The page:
Huge, ambitious concoction from the author of Kiln People (2002, etc.) that tackles the question of why we haven't yet been contacted by aliens.
In a future where everybody is connected via a worldwide virtual reality network, astronaut Gerald Livingstone collects and disposes of the vast amount of orbiting junk that has accumulated in a century of space flight. One object he scoops up is a shaped crystal, clearly manufactured. Gerald finds that, as the first to touch the crystal, it communicates preferentially with him. It turns out to be a repository containing dozens of different aliens, all of whom seem to be competing for his attention. But how did the crystal get here, and what do the aliens want? The answers they give are peculiarly evasive. Other plot threads include Hamish Brookeman, a wealthy author of doomsday yarns tied to the anti-technology Renunciation Movement, whose views—explored at tedious length—gradually change. Peng Xiang Bin, a scavenger along China's drowned coast, discovers a second crystal whose denizens insist that Gerald's aliens are liars. Investigative journalist Tor Povlov, her body destroyed in a terrorist incident, survives as a cyborg. Lacey Donaldson-Sander, one of the planet's super-rich de facto rulers, would have been better eliminated altogether. Lacey's thrill-seeking son, Hacker, crashes into the ocean after a sub-orbital joyride and falls in with a company of intelligent dolphins. Various prodigiously talented autistics and Neanderthals weave in and out. The problem with all this, other than the lack of a coherent narrative, is that the dullest threads (Hamish, Lacey) persist inordinately, while the most intriguing (Bin, Hacker) simply cease in mid-story. Most disappointing of all, Brin generates few truly innovative ideas, instead borrowing heavily from his own previous works and from such writers as Gregory Benford and Greg Egan.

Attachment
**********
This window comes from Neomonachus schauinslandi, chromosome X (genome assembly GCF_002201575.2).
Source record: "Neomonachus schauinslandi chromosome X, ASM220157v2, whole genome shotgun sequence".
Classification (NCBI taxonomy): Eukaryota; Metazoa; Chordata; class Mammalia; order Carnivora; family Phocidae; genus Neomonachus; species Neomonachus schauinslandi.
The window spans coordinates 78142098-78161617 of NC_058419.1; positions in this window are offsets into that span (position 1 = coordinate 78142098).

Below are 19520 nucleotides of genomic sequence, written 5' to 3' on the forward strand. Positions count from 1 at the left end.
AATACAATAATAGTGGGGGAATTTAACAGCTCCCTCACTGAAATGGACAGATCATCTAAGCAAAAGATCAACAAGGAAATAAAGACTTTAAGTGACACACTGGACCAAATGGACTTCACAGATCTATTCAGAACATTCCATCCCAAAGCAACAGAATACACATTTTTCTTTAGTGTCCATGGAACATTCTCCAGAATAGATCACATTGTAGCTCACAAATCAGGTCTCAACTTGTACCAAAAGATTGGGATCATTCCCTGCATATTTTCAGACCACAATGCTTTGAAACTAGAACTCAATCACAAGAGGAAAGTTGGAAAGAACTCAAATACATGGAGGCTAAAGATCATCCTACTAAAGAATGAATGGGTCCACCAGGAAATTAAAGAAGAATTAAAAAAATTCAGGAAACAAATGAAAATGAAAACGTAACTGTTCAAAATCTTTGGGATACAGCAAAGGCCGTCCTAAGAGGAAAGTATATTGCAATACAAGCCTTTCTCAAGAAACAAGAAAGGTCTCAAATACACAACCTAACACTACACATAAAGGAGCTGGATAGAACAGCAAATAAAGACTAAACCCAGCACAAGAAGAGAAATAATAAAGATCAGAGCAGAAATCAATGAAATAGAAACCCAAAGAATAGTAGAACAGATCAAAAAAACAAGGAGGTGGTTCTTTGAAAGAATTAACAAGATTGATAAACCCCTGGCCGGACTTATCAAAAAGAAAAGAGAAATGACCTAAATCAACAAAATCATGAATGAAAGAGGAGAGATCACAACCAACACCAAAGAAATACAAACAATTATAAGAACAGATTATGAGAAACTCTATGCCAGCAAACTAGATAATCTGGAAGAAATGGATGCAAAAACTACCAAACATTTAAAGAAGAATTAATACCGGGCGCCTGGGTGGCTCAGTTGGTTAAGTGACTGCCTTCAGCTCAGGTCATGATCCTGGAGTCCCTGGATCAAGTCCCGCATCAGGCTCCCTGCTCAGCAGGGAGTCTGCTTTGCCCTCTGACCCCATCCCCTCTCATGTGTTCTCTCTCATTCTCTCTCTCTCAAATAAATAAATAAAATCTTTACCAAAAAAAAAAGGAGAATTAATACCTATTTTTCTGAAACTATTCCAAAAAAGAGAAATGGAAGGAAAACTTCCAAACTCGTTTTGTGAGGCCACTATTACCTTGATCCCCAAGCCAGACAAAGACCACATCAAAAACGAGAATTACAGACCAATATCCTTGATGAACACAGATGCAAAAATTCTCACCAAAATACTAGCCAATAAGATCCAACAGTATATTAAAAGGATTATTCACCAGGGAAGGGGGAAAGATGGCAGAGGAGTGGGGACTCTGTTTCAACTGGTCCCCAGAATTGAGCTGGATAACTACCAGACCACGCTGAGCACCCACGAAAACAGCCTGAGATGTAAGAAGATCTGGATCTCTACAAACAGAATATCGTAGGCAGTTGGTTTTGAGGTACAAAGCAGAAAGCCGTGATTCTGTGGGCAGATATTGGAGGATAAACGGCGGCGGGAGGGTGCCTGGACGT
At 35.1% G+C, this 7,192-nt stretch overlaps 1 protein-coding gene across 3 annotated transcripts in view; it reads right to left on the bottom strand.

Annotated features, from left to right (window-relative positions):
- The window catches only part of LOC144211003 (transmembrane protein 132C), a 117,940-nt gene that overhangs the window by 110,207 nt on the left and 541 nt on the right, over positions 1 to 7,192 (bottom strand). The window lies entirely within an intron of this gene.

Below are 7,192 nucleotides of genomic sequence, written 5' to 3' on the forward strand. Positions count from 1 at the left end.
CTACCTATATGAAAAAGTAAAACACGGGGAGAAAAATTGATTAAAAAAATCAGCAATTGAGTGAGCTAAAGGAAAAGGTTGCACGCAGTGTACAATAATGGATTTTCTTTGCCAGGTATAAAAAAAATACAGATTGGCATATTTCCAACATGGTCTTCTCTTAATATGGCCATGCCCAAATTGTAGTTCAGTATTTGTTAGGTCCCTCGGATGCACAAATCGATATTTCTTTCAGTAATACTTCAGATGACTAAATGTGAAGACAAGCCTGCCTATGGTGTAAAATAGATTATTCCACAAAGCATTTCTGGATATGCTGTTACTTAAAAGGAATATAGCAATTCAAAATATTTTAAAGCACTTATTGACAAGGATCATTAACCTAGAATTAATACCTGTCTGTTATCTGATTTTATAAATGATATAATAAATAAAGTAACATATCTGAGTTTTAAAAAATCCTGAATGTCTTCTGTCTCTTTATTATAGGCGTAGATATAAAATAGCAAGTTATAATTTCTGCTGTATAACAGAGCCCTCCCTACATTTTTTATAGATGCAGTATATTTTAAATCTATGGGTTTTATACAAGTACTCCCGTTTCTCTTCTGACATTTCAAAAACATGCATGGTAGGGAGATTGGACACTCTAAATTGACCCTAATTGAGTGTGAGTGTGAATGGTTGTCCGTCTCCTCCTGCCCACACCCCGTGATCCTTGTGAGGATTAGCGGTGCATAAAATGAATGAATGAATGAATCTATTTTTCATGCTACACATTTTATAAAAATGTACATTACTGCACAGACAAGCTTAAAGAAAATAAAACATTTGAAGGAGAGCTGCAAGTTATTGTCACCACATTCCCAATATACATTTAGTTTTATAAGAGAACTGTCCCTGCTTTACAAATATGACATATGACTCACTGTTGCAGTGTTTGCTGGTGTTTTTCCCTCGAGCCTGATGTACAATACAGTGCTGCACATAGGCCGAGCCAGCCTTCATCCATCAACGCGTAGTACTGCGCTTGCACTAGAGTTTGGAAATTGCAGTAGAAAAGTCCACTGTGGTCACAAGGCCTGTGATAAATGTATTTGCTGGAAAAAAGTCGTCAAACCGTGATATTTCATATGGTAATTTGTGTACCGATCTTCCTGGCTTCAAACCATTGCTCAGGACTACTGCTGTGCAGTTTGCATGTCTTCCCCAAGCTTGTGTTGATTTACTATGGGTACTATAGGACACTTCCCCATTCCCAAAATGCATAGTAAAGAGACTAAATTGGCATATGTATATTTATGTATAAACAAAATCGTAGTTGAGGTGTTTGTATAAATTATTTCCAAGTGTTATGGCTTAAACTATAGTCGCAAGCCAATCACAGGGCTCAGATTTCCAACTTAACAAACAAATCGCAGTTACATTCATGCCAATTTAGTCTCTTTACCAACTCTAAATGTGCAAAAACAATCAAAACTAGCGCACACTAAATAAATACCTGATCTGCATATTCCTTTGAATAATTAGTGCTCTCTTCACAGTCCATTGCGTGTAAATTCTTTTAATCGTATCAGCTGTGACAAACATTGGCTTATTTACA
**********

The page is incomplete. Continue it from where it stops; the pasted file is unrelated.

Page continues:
A verbose, unwieldy, frustrating, nugget-strewn mess.